top of page
  • Writer's pictureFernando Da Costa

Review: Reveil

Developer: PixelSplit GmbH & Co. KG

Publisher: Daedalic Entertainment

Available On: Playstation 4 & 5, Xbox One, Xbox Series X & S, and PC

Review Console: Playstation 5


About three weeks ago, I went to PAX East for the first time ever. It was such a rush to be there, checking out the various games on display. One that pretty quickly caught my eye was a horror title known as Reveil. Coming to us from renowned publisher Daedalic Entertainment, the company responsible for publishing Godlike Burger, I was intrigued. Sadly, I didn’t get to play it as much as I’d like while at Pax, but they were gracious enough to offer me a chance to cover it, and cover it I will. Please sit back, relax, and take in the inane rambling that is FerniWrites.

Reveil opens with a disclaimer: if you’re susceptible to flashing lights and suffer from epileptic episodes, proceed with caution. There’s a section in particular that’s insane with the periodic blinking. We’re also warned of the sensitive subjects it'll mention, such as suicide, domestic violence, and more. If you haven’t already guessed, we’re going to a party draped in psychological terror, so let’s RSVP.


I want to begin by stating that I finished Reveil in a single sitting. It won’t last long, going for only a few hours. It’s a short experience, to be sure, but it frankly thrives because it never overstayed its welcome. I did notice that the pacing could’ve been slowed down a smidge, but even then, it isn’t a detriment. What could be a problem is how Reveil adopts the notion of show, don’t tell. A quarter of the storyline is told through object positioning, as well as some emails. It asks the player to be diligent with their surroundings, piecing together important context of the events. I don’t mind this execution, but I fear a few will, meaning the plot's intrigue is at risk of being muddled.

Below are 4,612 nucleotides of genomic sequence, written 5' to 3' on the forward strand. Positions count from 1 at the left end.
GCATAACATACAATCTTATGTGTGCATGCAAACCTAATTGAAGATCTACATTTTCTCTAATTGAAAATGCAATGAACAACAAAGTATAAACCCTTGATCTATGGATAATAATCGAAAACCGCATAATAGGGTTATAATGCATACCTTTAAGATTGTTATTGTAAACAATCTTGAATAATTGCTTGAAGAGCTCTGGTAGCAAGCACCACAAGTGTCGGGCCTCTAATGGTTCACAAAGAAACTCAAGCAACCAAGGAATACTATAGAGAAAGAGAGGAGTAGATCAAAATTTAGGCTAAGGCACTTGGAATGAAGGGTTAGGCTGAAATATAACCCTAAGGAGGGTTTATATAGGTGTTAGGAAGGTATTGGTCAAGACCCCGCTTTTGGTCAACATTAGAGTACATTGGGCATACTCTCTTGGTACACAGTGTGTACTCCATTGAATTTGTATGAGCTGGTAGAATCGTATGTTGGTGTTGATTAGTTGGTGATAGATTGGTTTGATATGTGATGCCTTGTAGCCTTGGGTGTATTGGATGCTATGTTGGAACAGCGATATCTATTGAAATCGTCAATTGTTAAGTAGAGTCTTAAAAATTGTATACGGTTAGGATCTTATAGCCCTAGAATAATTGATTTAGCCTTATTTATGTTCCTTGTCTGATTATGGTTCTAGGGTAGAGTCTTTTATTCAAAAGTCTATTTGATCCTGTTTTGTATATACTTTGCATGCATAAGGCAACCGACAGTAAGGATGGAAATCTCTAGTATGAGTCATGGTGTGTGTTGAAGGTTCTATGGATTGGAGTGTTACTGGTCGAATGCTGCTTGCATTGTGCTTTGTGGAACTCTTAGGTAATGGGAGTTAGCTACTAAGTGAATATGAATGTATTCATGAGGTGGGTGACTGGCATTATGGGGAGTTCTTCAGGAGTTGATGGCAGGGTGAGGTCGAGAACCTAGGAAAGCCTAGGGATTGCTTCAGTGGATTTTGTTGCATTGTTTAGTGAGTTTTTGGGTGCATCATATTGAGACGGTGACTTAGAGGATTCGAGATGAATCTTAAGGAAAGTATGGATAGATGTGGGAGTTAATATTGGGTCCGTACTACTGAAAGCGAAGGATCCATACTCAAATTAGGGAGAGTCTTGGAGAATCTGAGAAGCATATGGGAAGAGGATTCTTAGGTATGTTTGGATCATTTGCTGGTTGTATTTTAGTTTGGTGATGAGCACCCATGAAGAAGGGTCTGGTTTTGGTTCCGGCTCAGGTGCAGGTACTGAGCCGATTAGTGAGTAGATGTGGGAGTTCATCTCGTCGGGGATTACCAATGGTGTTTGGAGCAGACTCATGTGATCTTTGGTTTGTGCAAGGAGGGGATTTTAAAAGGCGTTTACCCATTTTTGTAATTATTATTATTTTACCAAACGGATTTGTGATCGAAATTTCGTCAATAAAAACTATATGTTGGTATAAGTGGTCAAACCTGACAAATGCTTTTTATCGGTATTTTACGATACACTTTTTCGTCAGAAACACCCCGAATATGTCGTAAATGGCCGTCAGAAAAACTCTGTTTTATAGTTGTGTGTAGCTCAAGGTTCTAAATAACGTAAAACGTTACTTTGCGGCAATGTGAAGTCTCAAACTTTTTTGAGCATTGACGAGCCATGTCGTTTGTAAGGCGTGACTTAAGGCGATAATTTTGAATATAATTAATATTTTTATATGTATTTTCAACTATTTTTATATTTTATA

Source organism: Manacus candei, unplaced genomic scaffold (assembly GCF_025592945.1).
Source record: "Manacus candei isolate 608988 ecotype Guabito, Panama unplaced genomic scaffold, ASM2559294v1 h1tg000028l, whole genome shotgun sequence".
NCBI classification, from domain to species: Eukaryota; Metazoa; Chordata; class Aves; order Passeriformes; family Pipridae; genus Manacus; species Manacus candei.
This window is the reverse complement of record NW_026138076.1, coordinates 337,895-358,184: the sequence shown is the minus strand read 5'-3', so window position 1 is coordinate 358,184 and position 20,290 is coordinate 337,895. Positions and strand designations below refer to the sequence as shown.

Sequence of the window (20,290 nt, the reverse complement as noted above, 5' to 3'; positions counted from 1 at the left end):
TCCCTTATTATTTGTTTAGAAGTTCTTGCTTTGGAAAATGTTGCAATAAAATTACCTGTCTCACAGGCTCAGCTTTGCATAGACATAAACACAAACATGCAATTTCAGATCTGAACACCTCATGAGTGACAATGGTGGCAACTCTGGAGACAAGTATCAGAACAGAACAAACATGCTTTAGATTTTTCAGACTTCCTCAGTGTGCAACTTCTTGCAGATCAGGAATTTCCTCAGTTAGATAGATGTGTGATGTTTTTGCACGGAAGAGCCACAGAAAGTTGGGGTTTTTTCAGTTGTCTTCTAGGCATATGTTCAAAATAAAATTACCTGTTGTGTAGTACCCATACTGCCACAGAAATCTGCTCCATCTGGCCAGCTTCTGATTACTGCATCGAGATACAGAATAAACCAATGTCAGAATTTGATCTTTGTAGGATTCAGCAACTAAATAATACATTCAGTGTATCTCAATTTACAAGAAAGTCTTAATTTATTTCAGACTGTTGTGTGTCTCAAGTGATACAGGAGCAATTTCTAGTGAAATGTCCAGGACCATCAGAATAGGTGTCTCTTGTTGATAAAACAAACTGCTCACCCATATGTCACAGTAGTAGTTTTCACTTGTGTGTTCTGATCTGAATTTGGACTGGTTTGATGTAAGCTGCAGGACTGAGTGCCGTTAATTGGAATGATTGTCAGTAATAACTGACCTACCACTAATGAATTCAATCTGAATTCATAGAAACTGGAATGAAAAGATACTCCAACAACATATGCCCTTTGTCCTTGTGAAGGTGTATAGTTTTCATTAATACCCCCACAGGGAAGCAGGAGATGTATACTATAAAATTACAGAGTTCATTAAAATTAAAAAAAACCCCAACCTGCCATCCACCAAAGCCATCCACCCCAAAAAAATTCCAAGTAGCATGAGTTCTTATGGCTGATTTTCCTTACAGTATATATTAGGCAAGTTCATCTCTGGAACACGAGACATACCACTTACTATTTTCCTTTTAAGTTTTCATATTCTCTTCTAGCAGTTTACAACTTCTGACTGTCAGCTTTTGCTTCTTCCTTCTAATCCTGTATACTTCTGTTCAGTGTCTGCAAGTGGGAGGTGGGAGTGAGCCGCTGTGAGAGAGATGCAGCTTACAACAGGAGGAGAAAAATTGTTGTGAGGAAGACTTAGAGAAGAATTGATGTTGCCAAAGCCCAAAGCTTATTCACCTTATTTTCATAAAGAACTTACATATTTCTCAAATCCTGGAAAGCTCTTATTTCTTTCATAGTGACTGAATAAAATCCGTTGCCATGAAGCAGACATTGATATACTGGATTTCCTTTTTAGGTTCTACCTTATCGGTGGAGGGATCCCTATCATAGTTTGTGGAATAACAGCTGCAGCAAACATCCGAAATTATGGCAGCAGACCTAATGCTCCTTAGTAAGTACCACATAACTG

Now, when I say I was absolutely enthralled, that isn’t me being hyperbolic. I’ve got to applaud how the developers continuously subverted my assumptions. Look, I was fully prepared to chastise the literary aspect as predictable after half an hour. If I had and not waited to roll credits, I’d have an egg on my face. My speculations were constantly being tested, bouncing between one possibility and the next. I was firmly glued to my seat, eager to see the narrative unfold, and that was a great sign. My only complaint is the ending - it feels rushed. It leaves behind a handful of loose threads. It felt unfinished, and my curiosity lingered, but the ride to get there is stupidly gripping.